I'm not doing this for pressure of how I want to be viewed by others.
    "Died a soldier" has a far nicer ring to it than "Had an 85 Night Elf Hunter".
    I said that as far more of a how I would want to look back on my life than how I would want others to view my life. Almost regardless of what I do, how I lived my life won't greatly affect or matter to most other people. You could replace "died a soldier" to "owned a zoo", "landed on the moon", "made a bear submit to an ankle lock", the point is I will have liked to have made goals and done what I could to achieve them.

    While I am far leaning more towards joining, I am still in the undecided phase. So even if I don't join, I would still like to feel proud of myself for being able to make myself get to the point where I could have joined.

  • Fizban140Fizban140 Registered User, __BANNED USERS
    edited May 2011
    Shawnasee wrote: »
    "I already knew CPR and those classes are absolute shit. Literally they teach you nothing..."

    "ALS was mostly a joke from everyone I knew who went to it."

    This is your contribution?

    Yeah, I am saying don't join the military to learn things. If you want to learn then go to college.

    The military hired you to work, not have some sort of eye opening life changing experience.

    All those "classes" where you learn things were after my 12 hour shifts cutting out of my sleep time, so no I didn't learn anything in those and they were mostly useless anyways.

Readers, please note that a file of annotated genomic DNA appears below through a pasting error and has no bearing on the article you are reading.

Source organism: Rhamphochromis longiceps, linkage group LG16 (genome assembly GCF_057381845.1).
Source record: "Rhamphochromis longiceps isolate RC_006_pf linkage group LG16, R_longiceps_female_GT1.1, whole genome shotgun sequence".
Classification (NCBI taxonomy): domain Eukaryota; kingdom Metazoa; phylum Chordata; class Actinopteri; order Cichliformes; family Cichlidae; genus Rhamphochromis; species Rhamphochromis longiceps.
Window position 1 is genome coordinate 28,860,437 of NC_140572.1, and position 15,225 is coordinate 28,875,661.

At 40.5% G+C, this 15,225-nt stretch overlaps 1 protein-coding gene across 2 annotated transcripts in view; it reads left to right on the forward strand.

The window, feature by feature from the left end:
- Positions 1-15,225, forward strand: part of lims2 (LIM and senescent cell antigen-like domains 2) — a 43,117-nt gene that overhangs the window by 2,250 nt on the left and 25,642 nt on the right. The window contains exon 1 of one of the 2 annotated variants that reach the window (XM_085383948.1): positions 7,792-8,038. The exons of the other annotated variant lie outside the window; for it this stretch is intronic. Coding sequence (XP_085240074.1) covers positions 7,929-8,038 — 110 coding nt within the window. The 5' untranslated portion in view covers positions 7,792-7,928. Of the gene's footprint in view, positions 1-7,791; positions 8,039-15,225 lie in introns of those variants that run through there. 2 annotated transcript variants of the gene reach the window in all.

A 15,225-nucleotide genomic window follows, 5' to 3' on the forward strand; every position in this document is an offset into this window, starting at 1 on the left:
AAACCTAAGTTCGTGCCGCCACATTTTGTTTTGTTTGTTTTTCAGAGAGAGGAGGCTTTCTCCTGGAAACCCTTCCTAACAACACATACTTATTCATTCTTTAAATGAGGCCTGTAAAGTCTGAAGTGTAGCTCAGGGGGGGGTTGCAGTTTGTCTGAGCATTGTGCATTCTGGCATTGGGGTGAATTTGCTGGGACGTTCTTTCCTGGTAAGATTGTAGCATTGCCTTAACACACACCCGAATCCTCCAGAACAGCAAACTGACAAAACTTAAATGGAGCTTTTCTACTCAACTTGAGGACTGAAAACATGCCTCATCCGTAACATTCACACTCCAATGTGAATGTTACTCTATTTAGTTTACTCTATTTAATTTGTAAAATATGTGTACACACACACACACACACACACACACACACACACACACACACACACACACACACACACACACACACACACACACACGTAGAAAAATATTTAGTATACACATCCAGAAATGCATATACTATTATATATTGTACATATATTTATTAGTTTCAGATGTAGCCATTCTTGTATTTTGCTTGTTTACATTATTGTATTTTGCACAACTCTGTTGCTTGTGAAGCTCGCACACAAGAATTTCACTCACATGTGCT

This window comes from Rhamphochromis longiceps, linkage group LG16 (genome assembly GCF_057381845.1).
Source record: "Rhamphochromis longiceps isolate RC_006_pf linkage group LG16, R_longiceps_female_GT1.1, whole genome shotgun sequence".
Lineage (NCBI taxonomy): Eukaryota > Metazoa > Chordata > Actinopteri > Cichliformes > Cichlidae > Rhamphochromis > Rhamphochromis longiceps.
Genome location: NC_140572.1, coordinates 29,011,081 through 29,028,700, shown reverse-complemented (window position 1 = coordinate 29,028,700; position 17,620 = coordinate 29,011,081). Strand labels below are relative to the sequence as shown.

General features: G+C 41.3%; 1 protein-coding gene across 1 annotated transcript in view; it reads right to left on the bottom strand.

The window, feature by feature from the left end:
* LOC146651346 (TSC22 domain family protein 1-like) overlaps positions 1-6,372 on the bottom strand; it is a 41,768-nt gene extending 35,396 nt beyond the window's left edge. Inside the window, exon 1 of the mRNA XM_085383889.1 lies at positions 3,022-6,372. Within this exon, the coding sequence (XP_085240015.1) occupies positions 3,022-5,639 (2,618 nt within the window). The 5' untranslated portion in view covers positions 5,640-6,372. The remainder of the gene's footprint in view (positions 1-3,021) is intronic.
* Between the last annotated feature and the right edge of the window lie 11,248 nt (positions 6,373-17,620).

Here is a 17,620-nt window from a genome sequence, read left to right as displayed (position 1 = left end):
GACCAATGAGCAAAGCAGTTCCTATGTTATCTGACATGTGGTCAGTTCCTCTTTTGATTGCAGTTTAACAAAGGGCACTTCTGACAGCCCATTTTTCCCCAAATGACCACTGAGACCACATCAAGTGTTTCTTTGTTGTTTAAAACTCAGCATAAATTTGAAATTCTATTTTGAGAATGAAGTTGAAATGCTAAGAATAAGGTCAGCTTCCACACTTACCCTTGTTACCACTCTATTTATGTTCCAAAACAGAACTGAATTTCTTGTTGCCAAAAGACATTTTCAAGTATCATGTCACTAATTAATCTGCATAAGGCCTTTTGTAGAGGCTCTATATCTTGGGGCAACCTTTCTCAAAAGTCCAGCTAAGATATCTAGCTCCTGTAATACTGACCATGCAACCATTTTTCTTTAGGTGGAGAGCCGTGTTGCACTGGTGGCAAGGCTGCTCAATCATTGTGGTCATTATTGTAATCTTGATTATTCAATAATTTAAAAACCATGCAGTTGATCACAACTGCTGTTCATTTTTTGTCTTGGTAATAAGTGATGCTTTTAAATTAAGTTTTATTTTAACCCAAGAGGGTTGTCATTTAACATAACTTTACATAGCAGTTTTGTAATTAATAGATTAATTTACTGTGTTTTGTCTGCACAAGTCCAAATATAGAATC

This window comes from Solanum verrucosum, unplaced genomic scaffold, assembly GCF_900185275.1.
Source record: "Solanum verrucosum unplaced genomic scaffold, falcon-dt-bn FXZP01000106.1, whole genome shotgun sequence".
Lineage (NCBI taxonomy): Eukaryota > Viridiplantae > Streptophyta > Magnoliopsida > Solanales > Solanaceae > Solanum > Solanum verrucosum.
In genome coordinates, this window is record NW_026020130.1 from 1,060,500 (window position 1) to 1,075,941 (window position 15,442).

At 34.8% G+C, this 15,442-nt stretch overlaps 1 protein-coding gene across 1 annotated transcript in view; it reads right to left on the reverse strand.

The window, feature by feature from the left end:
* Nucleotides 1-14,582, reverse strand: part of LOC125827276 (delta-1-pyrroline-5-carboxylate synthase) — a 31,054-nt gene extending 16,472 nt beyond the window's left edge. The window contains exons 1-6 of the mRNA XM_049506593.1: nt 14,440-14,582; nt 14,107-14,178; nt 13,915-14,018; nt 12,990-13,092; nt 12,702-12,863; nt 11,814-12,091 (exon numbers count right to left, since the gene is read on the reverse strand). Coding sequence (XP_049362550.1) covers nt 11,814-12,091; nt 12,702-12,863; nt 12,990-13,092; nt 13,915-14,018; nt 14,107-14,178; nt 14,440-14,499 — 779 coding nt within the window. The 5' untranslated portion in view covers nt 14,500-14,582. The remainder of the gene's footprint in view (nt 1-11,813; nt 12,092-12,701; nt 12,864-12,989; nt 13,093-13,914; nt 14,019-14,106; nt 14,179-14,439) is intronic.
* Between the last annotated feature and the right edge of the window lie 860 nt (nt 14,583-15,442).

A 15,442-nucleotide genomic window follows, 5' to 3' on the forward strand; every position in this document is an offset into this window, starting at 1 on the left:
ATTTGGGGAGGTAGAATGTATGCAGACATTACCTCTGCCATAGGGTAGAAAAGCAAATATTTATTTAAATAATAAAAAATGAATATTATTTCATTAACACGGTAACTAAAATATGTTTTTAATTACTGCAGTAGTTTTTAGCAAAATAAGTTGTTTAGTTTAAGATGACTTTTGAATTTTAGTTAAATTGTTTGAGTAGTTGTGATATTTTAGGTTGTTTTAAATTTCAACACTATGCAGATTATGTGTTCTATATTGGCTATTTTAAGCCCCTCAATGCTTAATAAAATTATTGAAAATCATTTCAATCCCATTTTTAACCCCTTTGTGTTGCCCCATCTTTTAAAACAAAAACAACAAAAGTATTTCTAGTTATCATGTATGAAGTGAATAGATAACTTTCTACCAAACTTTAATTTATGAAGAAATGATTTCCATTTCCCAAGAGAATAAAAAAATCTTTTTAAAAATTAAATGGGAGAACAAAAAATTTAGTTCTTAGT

533570-1.png
  • VeritasVRVeritasVR Registered User regular
    edited May 2011
    I can tell you there are many military officers and NCOs with leadership experience that the best companies in the world are desperately searching for.

    CoH_infantry.jpg
    Let 'em eat fucking pineapples!
  • godmodegodmode Nooo-ooo-ooo... That ain't dancin', SallyRegistered User regular
    edited May 2011
    Fizban140 wrote: »
    Shawnasee wrote: »
    "I already knew CPR and those classes are absolute shit. Literally they teach you nothing..."

    "ALS was mostly a joke from everyone I knew who went to it."

    This is your contribution?

    Yeah, I am saying don't join the military to learn things. If you want to learn then go to college.

    The military hired you to work, not have some sort of eye opening life changing experience.

    All those "classes" where you learn things were after my 12 hour shifts cutting out of my sleep time, so no I didn't learn anything in those and they were mostly useless anyways.

    Sure, there's procedural bullshit to sit through, but I also got to go to good classes. The military paid for my CCNA, CompTIA Network+, and Security+ certificates.

  • Fizban140Fizban140 Registered User, __BANNED USERS
    edited May 2011
    godmode wrote: »
    Fizban140 wrote: »
    Shawnasee wrote: »
    "I already knew CPR and those classes are absolute shit. Literally they teach you nothing..."

    "ALS was mostly a joke from everyone I knew who went to it."

    This is your contribution?

    Yeah, I am saying don't join the military to learn things. If you want to learn then go to college.

    The military hired you to work, not have some sort of eye opening life changing experience.

    All those "classes" where you learn things were after my 12 hour shifts cutting out of my sleep time, so no I didn't learn anything in those and they were mostly useless anyways.

    Sure, there's procedural bullshit to sit through, but I also got to go to good classes. The military paid for my CCNA, CompTIA Network+, and Security+ certificates.

    Sounds like you lucked out with your job which is something I really want to stress is often out of your control.